Skins Matter’s View …

As we blogged at the time, this is a story about allergy to preservatives — not toxicity. Unless you react to them, there is no immediate urgency to avoid contact with the preservatives — unless you are also sensitive / allergic to other skincare ingredients, or have a history of atopy, and therefore may be at slightly increased theoretical risk of developing a future sensitivity to MI. Many, of course, may choose to do so regardless and play safe; given there are alternative products out there with preservatives that seem to be less reactive, this may be a sensible course of action.

There has been some alarmist response to the situation, including a petition that speculates of a link to cancer, and makes a widely repeated error that allergy to MI affects 10% of the general population — it actually has been found to affect 10% of those with eczema who are referred to dermatologists.

Although the matter is obviously a subject of concern, there is a very considered and more sceptical look at the whole saga at the excellent Colin’s Beauty Pages blog, where the eponymous author, a cosmetic scientist, argues that we could be at risk of losing a (mostly) safe and effective preservative that regrettably some people do react very badly to, but nowhere near as widely as has been reported by some.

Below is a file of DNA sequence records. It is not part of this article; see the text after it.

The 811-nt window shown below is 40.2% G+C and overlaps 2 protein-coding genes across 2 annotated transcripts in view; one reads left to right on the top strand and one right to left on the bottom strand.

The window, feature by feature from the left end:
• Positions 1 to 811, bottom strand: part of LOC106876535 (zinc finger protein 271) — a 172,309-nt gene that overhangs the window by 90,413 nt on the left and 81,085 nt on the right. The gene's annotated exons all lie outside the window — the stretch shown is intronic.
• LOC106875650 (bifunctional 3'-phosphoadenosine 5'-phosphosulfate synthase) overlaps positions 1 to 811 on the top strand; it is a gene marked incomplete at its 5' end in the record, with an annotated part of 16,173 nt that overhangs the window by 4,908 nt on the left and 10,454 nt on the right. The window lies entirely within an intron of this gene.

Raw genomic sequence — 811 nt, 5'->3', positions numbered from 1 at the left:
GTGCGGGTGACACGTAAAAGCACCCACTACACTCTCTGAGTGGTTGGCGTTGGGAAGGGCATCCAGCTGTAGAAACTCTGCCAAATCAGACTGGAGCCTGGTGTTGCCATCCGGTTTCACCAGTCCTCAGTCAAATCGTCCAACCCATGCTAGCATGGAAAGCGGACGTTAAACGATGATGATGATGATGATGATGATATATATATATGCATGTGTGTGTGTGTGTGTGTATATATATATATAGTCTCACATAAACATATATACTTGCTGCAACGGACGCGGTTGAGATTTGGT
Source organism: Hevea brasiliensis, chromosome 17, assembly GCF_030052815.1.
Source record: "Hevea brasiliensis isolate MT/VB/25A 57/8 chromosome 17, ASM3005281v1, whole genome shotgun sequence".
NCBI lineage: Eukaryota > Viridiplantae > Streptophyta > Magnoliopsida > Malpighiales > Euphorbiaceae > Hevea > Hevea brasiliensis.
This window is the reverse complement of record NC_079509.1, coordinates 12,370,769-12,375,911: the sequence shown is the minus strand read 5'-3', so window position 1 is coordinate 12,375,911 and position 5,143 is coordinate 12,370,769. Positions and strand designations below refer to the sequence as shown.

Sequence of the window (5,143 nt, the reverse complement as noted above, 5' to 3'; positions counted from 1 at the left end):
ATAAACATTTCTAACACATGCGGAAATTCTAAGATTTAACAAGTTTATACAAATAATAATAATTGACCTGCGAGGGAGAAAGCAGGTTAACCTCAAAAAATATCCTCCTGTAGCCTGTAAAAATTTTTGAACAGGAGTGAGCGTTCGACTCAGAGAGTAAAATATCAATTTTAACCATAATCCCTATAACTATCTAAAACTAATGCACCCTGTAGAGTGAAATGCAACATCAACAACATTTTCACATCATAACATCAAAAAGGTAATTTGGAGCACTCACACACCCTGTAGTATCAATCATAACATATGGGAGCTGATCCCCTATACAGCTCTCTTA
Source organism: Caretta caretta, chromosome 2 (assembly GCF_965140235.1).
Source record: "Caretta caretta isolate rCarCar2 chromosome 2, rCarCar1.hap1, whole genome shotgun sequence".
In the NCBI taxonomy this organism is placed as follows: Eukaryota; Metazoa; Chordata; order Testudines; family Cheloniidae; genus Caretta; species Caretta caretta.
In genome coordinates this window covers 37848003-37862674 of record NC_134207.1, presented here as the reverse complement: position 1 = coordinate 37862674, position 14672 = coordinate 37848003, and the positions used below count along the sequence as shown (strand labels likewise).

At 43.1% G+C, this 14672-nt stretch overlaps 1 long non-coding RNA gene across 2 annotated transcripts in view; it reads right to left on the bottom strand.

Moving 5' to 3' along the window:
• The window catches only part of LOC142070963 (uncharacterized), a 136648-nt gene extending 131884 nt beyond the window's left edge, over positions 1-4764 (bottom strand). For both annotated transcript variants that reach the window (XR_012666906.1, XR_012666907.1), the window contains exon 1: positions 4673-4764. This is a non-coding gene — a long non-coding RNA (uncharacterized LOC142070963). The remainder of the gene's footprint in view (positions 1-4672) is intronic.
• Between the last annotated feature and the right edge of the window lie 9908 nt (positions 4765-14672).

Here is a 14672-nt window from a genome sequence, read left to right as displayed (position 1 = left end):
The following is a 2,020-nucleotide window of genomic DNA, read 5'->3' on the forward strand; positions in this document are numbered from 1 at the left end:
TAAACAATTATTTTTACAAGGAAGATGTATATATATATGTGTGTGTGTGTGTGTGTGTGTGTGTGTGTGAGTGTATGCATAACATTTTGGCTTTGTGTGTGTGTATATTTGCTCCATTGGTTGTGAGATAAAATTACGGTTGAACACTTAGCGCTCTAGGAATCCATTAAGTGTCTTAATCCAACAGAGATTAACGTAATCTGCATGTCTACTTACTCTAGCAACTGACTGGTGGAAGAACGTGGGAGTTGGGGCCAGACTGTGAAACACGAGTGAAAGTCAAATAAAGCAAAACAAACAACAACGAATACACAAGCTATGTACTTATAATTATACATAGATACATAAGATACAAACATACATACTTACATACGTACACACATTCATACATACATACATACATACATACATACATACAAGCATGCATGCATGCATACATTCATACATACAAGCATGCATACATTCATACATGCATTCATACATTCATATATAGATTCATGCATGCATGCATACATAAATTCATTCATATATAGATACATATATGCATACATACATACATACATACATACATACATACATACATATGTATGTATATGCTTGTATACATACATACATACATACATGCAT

Nevertheless, it seems highly likely that legislation will follow — though this could take some years to be formalised. Many manufacturers will change formulations in the interim — but again this can take time. It’s likely that we will continue to encounter the ingredients — and reactions to them — for a while.

And, of course, the recommendation only concerns ‘leave on’ products such as moisturisers, at least for now. Dr David Orton, President of the British Society of Cutaneous Allergy, commented: “This recommendation falls short of calling for the removal or a reduction of MI levels in rinse-off cosmetics, such as shower gels or shampoos. We still have concerns that its continued use at present concentrations in such products will elicit allergic reactions in those that are already sensitised. This is a matter which we are hoping to reach agreement on in future planned discussions.”

Many natural and ‘free from’ companies have taken to social media to confirm that they do not use the ingredients in any of their products, and to our knowledge none of the companies we have featured on this website do so. Both MI and MCI are excluded from our Free From Skincare Awards.

That said, this is not necessarily the case with natural or eco household products. For instance, many Earth Friendly Products — such as laundry liquids and dish washes — contain methylisothiazolinone. Some recommended household goods free of MI and other isothiazolinones are listed on my blog, Methylisothiazolinone: Problem Preservative.

We are still keen to hear your experiences. Those of many of our regular readers are adding up steadily at our blog on this subject — many of which are worrying, but some of which do have positive resolutions. Read them here, and do add yours too.


Methylisothiazolinone Free — information site
Methylisothiazolinone Victims — Facebook group